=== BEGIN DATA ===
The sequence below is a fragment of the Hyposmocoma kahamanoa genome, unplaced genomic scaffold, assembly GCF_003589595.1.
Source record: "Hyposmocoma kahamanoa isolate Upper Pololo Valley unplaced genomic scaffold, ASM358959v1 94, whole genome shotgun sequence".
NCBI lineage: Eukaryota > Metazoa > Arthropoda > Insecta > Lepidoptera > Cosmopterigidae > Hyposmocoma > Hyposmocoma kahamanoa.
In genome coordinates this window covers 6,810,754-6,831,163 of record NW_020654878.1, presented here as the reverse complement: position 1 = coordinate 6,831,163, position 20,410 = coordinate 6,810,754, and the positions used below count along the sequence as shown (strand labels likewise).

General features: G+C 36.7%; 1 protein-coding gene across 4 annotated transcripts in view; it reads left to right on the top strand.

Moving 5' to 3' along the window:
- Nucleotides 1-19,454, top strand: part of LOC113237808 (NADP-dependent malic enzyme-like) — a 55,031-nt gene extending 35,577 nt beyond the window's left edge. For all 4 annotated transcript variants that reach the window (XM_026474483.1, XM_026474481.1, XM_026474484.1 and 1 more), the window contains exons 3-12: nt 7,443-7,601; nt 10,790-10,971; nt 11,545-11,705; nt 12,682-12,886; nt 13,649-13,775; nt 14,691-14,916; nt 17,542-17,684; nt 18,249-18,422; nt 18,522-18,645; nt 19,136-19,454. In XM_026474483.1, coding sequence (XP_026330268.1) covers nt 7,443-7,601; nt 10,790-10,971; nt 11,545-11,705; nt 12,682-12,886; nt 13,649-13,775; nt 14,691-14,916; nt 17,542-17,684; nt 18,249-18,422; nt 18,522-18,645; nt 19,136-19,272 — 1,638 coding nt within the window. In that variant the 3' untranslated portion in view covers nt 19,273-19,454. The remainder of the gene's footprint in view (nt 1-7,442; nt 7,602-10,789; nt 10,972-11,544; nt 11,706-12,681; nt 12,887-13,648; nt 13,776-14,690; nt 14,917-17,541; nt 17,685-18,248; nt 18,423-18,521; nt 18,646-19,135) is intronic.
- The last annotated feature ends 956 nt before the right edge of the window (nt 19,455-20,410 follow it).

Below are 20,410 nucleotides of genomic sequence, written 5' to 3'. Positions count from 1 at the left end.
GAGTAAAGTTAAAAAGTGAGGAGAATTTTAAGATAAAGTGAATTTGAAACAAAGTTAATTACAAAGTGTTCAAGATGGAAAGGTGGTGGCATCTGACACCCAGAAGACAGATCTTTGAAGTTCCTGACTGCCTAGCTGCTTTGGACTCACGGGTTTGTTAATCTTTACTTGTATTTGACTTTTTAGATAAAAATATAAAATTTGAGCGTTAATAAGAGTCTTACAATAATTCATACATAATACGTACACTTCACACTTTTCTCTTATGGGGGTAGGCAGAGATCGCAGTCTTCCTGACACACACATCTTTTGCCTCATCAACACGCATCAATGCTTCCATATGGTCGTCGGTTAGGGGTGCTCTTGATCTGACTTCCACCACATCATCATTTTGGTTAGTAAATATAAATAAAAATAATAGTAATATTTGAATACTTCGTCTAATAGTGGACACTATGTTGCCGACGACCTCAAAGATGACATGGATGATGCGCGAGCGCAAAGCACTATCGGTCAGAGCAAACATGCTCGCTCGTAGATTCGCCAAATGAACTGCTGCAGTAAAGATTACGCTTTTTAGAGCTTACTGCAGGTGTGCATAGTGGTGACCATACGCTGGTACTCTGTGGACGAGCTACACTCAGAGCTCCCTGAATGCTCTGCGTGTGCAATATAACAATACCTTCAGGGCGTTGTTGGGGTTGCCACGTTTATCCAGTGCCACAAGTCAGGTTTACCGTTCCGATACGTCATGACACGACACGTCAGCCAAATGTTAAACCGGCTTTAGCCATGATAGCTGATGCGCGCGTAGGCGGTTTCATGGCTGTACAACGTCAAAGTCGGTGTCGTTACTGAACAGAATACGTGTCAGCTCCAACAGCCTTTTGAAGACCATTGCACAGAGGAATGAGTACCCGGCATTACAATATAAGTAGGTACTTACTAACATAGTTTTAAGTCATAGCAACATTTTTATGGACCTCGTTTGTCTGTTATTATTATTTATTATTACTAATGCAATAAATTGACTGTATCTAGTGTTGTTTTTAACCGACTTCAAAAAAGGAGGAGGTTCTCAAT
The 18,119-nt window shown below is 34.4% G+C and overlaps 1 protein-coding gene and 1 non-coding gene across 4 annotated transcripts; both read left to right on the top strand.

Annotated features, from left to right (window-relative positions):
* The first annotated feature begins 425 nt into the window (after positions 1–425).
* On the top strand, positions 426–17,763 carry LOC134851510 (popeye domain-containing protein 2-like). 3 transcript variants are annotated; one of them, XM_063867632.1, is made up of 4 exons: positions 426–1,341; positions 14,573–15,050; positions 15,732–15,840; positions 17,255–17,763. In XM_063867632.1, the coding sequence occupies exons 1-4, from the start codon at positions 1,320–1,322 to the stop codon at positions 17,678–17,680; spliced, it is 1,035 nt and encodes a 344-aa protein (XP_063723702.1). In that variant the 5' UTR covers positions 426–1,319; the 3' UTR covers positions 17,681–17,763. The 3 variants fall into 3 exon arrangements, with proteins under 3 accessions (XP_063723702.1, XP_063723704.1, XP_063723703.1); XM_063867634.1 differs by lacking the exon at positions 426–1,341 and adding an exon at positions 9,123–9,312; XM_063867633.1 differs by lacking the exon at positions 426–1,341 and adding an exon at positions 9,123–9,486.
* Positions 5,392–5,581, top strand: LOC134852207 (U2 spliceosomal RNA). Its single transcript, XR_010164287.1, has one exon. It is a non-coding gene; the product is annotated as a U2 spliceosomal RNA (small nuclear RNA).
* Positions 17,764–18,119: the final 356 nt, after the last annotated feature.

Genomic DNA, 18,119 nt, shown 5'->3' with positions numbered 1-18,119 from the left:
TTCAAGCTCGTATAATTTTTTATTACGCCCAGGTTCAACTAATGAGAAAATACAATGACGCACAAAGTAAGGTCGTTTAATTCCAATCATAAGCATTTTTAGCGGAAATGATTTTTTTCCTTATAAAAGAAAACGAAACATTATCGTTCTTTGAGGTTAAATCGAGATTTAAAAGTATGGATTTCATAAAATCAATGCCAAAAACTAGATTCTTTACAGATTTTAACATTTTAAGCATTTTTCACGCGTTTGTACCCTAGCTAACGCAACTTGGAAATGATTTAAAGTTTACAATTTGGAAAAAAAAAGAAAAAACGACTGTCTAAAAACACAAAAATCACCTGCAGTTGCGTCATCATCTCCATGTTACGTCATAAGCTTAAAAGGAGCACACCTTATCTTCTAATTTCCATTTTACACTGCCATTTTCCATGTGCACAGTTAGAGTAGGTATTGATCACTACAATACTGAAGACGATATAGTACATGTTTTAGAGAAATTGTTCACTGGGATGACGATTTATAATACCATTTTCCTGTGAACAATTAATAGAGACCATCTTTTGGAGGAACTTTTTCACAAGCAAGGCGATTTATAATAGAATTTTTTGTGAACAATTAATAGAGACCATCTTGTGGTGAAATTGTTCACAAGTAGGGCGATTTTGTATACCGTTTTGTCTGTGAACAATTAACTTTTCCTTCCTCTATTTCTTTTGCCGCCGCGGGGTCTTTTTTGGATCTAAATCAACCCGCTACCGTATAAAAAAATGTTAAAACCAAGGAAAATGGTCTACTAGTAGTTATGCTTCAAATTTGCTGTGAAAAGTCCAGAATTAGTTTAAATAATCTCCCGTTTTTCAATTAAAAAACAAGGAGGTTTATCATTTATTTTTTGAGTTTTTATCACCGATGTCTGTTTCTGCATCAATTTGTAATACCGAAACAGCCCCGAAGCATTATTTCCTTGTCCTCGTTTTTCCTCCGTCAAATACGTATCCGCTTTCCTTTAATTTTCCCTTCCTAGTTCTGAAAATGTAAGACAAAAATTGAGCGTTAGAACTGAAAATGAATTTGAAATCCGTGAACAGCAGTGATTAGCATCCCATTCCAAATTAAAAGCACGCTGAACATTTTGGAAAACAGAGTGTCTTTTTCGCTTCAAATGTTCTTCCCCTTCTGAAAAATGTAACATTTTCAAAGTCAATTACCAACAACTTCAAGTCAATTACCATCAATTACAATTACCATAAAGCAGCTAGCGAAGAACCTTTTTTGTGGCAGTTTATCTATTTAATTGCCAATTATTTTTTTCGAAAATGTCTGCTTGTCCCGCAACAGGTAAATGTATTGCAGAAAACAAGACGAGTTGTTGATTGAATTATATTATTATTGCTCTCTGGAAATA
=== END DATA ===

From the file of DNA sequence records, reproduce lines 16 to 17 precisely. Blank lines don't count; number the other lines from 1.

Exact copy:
* Positions 17,764–18,119: the final 356 nt, after the last annotated feature.

Genomic DNA, 18,119 nt, shown 5'->3' with positions numbered 1-18,119 from the left: